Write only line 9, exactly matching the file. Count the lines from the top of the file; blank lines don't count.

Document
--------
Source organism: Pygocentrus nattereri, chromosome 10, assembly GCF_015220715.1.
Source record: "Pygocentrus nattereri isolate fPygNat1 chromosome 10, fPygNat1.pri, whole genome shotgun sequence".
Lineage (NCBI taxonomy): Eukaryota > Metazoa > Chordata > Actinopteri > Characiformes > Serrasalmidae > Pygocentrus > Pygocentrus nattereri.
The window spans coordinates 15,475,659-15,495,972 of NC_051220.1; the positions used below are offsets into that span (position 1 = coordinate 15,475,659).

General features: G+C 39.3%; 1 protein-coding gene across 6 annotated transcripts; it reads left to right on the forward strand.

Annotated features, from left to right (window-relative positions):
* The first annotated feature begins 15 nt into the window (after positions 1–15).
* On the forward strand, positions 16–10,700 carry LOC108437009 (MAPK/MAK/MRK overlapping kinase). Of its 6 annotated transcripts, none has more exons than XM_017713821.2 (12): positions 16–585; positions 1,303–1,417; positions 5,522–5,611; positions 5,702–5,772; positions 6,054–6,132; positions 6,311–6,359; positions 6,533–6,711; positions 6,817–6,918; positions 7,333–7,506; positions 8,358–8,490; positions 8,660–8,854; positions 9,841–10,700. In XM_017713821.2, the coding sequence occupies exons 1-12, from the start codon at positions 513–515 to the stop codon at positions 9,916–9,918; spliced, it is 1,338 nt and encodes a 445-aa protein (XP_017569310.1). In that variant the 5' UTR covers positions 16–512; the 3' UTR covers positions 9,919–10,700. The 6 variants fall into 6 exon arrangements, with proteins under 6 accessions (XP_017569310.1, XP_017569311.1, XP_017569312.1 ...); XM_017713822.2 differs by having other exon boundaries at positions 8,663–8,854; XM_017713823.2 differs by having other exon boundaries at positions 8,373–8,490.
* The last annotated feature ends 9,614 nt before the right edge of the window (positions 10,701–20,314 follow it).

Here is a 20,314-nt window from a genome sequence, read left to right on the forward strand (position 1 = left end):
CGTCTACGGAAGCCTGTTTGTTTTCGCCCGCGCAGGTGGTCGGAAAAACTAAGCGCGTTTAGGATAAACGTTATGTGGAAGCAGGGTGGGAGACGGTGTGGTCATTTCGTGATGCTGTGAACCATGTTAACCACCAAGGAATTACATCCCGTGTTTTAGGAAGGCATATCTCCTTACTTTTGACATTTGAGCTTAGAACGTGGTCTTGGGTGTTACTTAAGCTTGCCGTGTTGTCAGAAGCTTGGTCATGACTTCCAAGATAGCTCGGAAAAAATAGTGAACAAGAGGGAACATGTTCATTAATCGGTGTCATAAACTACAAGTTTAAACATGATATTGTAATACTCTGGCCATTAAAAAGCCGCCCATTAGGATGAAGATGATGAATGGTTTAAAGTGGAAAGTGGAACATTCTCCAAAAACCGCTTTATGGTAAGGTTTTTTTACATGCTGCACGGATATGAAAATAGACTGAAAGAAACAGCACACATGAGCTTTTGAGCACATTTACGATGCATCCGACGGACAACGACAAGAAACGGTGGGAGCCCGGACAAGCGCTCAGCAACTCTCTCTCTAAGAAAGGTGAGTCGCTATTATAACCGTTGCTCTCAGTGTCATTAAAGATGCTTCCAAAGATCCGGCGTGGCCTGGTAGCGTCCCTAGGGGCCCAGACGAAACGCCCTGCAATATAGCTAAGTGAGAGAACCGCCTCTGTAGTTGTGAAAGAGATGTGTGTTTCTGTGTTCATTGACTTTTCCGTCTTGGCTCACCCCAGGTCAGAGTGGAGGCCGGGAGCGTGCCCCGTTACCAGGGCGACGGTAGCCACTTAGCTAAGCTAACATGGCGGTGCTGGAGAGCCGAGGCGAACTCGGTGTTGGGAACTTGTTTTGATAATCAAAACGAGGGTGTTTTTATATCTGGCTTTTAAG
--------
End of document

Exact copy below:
* The last annotated feature ends 9,614 nt before the right edge of the window (positions 10,701–20,314 follow it).